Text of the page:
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Abstract: PO1788

Lupus Nephritis Classification Should Consider Lupus Arteritis in the Activity Score

Session Information

Category: Trainee Case Report

  • 1202 Glomerular Diseases: Immunology and Inflammation

Authors

  • Alzahrani, Nora Mohsin M, The George Washington University School of Medicine and Health Sciences, Washington, District of Columbia, United States
  • Almokyad, Ismail K., The George Washington University School of Medicine and Health Sciences, Washington, District of Columbia, United States
  • Cohen, Scott D., The George Washington University School of Medicine and Health Sciences, Washington, District of Columbia, United States
  • Regunathan-Shenk, Renu, The George Washington University School of Medicine and Health Sciences, Washington, District of Columbia, United States
  • Sethi, Sanjeev, Mayo Clinic Department of Laboratory Medicine and Pathology, Rochester, Minnesota, United States
Introduction

Lupus nephritis (LN) complicates 20-49% of systemic lupus erythematosus (SLE) patients. Vascular lesions are not considered in the activity index of LN pathology classification. We report a case of LN with severe necrotizing arteritis without proliferative glomerular lesions, prompting a more aggressive intervention.

Case Description

A 36-year-old woman with known SLE with Class II LN, as well as vasculitis, resulting in multiple digital amputations presented with eight days of abdominal pain, vomiting, fever, and tea-colored urine. Labs showed creatinine of 1.4 mg/dL, microscopic hematuria, urine protein/creatinine of 5 g/g, low complements, positive anti-double-stranded DNA of 14, an elevated antinuclear antibody of 1:320, elevated Myeloperoxidase (MPO)–Antineutrophil Cytoplasmic Antibody (ANCA) of 59. She received induction therapy with intravenous (IV) methylprednisolone 1g daily x3, followed by prednisone 60 mg daily and mycophenolate mofetil (MMF) 500 mg twice daily. A repeat kidney biopsy was performed, and 12 glomeruli showed only mesangial proliferation. She was classified as International Society of Nephrology and the Renal Pathology Society (ISN/RPS) class IIIA LN based on two arteries revealing severe arteritis with transmural necrosis causing occlusion, inflammation, and rupture of the vessel walls. Consequently, we switched MMF to IV cyclophosphamide 1g/m2 monthly. Creatinine improved to 1 mg/dl on discharge and 0.9 mg/dl two months later.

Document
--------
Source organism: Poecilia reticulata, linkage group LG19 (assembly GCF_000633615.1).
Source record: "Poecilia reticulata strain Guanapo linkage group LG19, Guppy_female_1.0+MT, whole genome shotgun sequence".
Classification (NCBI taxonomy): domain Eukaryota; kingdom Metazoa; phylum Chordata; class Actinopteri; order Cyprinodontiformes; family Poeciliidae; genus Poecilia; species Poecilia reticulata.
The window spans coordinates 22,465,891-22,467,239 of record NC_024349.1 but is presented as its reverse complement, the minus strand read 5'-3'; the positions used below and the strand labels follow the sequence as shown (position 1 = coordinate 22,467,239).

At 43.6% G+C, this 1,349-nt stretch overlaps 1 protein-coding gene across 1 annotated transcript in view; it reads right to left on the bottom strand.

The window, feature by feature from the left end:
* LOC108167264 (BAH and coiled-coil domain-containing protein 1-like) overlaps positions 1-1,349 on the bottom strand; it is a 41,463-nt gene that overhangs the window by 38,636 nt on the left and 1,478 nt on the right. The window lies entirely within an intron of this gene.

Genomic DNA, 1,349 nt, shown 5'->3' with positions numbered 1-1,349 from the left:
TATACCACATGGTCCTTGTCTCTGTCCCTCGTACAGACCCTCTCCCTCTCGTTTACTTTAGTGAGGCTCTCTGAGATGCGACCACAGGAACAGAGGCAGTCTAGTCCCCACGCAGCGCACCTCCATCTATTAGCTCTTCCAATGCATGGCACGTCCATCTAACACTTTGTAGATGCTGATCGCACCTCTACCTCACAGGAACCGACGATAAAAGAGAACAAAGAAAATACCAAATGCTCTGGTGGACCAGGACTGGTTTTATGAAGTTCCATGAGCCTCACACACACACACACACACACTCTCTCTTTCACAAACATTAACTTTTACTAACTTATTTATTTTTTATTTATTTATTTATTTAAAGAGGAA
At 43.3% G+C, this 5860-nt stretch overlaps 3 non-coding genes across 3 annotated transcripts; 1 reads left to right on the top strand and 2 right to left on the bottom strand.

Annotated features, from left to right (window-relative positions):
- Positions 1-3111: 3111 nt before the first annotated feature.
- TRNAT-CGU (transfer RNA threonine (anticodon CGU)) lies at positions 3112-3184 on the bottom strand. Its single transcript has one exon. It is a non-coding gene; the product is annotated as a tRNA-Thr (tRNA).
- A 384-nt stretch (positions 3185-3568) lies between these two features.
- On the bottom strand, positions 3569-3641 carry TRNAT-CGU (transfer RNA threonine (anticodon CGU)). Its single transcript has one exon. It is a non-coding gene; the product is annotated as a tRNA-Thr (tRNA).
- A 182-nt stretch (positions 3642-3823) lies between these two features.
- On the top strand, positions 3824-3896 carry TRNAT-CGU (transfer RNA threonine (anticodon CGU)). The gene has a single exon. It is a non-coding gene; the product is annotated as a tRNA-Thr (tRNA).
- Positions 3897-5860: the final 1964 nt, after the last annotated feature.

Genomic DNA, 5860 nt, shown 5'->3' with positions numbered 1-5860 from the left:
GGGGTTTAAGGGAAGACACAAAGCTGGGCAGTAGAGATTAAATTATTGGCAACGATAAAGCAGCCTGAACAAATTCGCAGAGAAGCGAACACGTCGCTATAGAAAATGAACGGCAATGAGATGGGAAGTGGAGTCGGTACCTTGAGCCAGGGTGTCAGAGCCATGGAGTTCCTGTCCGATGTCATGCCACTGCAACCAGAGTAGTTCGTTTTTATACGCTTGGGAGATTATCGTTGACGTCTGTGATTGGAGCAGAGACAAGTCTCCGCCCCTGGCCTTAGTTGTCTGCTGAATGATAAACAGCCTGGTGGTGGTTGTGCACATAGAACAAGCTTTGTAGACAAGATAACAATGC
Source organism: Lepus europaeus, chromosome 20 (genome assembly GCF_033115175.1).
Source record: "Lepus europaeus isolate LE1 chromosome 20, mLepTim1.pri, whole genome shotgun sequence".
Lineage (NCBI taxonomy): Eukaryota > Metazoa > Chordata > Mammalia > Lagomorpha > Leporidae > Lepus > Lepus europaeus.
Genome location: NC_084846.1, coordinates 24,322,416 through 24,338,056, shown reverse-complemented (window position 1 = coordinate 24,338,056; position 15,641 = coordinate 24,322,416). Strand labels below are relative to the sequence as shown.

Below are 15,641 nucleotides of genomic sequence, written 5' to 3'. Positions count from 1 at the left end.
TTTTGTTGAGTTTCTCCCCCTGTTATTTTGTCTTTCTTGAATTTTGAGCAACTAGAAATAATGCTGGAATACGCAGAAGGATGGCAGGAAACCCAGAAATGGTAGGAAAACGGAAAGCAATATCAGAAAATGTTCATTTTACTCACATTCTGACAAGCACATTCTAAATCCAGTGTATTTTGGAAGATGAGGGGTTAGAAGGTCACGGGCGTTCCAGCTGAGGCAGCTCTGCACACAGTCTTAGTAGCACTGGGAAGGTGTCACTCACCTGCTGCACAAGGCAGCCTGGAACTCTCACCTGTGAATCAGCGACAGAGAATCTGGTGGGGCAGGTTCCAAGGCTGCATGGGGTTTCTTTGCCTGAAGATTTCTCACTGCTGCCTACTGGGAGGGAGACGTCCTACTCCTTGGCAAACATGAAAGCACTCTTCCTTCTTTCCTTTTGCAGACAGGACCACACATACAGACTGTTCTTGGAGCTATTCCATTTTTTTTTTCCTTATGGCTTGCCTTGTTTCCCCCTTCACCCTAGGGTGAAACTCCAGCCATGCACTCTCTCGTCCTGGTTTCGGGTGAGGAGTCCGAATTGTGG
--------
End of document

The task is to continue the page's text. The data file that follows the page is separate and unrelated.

Discussion

There is limited attention to non-glomerular vascular lesions among patients with LN. Prior case reports show that LN patients with vascular involvement have worse outcomes and may require more aggressive treatment. The vasculitis in this case was attributed to the MPO Antibody. Given the potential prognostic and therapeutic implications of vascular involvement in LN patients, we suggest that lupus arteritis be considered in the LN pathology classification.